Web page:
I have just obtained my Bachelor's in Computer Science (CS) at one of the better universities in Germany. Let me call it AM (Alma Mater). My results during these years were great, i.e. I impressed some professors and I graduated with the highest possible GPA. I decided to do my Master's in CS at the same institution. This was a somewhat forced decision: I did not want to go to the US, and the better universities in Europe (for CS) seem to be located either in the UK or in Switzerland, which are both too expensive for me. I was too focused on my study (and too lazy) to try to fight for a scholarship in either of these countries, so the natural choice was to remain at AM, where I already have a scholarship.

However, I am now realizing that I am not very happy with my situation. The truth is that my impression of AM is not very good. Whenever I discuss CS concepts with my friends/colleagues from AM, I can not help but notice that they are superficial and do not really understand the material. I often get this feeling even when I interact with the tutors (who are mostly Master's/PhD students, but also assistants). Sometimes, I even feel that some professors have embarrassing holes in their knowledge, although I must admit that most professors did not disappoint me. Don't get me wrong: I also met students that impressed me and that helped me stay modest, but it is frustrating to see how many of the AM (future) graduates are very shallow in their knowledge.

I think that most of my frustration is caused by the German system. It is almost trivial to be admitted to AM's CS program, and even though some filtering is done in the first study year, the pressure to produce many graduates clearly affects the quality of the teaching and of the... graduates. There are too many students. And, to be honest, it saddens me to see that many severely unqualified people get the same degree as I do. The only thing that officially separates me from them is the GPA, but I am not convinced that the GPA plays any serious long-term role.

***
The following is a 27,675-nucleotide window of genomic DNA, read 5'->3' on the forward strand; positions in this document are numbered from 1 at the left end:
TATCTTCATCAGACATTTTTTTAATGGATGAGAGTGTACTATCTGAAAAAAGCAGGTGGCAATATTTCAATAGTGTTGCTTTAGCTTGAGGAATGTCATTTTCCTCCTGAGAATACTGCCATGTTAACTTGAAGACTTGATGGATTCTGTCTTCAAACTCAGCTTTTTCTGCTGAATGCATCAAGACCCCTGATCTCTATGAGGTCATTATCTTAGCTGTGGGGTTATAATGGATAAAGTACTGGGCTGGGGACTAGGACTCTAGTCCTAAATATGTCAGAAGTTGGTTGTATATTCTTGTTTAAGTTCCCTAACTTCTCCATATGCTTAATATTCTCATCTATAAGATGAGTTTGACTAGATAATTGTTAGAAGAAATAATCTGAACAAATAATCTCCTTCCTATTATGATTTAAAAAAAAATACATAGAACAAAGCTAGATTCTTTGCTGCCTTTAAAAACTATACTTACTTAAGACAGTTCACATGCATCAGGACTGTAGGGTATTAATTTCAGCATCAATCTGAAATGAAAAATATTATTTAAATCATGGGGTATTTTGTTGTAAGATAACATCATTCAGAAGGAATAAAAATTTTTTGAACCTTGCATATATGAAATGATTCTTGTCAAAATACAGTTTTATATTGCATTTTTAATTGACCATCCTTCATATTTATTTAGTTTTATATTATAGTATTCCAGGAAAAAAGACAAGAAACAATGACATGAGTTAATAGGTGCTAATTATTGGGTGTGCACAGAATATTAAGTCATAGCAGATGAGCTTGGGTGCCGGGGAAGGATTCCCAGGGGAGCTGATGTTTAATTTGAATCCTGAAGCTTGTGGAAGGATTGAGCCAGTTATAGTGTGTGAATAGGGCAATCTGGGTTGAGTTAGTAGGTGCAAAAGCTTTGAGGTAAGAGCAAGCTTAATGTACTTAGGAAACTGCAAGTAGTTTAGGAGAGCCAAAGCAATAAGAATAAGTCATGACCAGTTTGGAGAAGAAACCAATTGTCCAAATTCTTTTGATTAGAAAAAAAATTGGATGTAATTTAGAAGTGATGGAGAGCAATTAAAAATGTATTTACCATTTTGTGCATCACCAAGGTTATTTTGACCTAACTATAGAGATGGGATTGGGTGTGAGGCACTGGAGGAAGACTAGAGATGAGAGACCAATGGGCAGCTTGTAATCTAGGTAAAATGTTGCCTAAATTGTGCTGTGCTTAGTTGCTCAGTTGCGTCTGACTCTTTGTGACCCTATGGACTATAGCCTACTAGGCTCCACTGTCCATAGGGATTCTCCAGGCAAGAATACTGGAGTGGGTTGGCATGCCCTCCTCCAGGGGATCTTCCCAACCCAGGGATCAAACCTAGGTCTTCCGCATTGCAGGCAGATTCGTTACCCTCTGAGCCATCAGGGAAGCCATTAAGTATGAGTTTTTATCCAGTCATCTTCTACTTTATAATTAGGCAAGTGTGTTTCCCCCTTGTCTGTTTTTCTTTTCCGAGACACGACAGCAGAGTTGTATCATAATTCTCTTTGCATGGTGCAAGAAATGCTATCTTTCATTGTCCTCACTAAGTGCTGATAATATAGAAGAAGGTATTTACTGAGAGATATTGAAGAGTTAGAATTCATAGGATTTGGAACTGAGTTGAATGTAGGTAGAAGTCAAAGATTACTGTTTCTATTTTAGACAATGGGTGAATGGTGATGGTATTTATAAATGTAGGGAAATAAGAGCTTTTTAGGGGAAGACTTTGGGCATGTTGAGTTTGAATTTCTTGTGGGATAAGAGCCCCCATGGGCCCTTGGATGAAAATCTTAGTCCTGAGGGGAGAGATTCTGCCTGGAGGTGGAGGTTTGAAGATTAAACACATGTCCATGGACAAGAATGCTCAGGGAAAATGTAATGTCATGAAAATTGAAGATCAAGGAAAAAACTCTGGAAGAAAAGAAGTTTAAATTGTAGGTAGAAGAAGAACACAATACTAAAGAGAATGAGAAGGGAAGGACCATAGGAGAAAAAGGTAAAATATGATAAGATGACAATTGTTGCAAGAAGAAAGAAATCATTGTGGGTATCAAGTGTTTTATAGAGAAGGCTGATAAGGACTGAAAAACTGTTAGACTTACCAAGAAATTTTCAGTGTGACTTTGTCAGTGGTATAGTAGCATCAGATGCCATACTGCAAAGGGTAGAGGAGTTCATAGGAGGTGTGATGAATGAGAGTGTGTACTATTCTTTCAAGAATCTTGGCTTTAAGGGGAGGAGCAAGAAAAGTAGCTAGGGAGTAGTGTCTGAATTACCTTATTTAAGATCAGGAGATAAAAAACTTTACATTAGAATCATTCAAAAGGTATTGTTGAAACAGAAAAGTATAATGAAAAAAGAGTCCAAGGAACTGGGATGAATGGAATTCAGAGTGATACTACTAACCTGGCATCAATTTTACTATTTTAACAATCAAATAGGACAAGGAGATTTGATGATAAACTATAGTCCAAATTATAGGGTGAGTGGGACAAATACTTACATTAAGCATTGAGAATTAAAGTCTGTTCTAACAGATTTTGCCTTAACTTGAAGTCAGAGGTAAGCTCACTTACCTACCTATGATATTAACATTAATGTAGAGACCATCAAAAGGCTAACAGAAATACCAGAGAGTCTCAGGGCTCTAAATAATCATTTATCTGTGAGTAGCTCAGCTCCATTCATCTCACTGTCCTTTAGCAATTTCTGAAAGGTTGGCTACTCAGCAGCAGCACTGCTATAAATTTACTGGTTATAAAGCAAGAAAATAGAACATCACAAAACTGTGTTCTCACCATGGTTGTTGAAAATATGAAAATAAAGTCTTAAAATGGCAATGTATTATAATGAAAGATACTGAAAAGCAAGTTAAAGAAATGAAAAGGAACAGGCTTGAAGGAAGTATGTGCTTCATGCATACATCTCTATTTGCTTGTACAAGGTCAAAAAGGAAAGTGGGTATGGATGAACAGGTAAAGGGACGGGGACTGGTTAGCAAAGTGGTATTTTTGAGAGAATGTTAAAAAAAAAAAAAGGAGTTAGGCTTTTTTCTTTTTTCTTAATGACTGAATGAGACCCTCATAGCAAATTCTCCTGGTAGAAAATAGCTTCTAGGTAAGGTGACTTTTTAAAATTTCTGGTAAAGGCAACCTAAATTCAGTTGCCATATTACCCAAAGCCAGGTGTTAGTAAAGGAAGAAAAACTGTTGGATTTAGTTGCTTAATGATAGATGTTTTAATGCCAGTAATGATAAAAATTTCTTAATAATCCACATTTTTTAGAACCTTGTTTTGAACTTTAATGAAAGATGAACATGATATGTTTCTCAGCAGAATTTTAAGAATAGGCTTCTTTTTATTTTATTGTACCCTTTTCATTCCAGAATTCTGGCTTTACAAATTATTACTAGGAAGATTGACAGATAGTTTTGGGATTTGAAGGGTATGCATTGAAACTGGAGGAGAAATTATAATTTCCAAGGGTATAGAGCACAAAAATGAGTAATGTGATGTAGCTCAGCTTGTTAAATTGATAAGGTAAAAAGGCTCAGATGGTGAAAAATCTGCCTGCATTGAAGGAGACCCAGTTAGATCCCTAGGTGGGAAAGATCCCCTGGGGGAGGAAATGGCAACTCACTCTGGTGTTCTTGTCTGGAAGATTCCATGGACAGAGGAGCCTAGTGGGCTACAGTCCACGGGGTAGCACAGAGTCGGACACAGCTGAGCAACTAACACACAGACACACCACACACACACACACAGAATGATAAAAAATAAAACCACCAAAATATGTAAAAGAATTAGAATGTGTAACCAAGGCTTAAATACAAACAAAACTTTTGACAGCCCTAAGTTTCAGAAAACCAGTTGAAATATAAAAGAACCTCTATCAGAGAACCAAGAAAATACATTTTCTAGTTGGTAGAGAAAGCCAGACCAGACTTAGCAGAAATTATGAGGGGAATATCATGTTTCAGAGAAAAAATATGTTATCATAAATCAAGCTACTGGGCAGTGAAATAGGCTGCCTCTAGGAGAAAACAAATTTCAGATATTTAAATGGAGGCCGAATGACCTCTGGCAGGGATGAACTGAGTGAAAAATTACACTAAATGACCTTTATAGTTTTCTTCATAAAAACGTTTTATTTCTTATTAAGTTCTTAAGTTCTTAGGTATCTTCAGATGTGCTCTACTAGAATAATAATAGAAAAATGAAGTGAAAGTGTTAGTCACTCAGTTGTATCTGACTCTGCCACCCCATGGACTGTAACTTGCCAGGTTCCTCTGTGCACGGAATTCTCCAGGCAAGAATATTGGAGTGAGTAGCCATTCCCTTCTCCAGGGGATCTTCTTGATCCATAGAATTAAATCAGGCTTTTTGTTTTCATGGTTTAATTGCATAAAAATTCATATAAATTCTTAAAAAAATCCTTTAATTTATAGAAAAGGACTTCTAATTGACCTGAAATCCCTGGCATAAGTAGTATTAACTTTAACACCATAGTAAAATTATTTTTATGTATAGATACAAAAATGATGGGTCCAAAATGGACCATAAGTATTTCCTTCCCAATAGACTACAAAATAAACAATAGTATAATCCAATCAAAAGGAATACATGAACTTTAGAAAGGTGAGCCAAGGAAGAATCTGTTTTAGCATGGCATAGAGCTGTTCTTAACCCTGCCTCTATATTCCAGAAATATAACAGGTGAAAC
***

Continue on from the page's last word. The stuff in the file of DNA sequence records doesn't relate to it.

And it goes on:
Moreover, the fact that I only rarely came in contact with students that are "better" than me affects my motivation. All these years I only worked alone, and I am struggling hard to push myself to work constantly. My passion for the subject decreased. I became very good at perfecting the necessary work for the exam, and at perfecting the exam, but I feel that my creativity plummeted and that I am no longer as curious as I should be. I go through the concepts very thoroughly, but am not really interested to do more than that. I am working mostly because it's the thing that I am very used to do, but there is no longer any conscious will to do it. I am worried that it is only inertia that keeps me afloat. And now that my Master's at AM is about to begin, I am generally quite sad, which is ironic, because objectively my situation is not bad at all.

The truth is, I (maybe erroneously) fell under the impression that I deserve to be at a slightly better place than AM, and am now struggling to motivate myself to continue performing at AM. For me, Academia makes sense as a career option if I could do it at one of the top "teams", where truly influential research is carried out and where imposture is as low as possible. I know that such great "teams" can be found everywhere in the world, and am sure that AM also has strong departments, but I am still young enough to dream about going somewhere even better. And I struggle to see a clear path to get there.

I would be very grateful if any of you had the time to just comment what I wrote here. I do not really have a specific question, except "How should I assess my position?". I just want to hear the thoughts of someone that has a mature view on Academia.

  • 2
    You're about to finish your master's, and say you are objectively doing well, and you want to do research in a better place and in a top team, so why not apply for PhD positions in such places?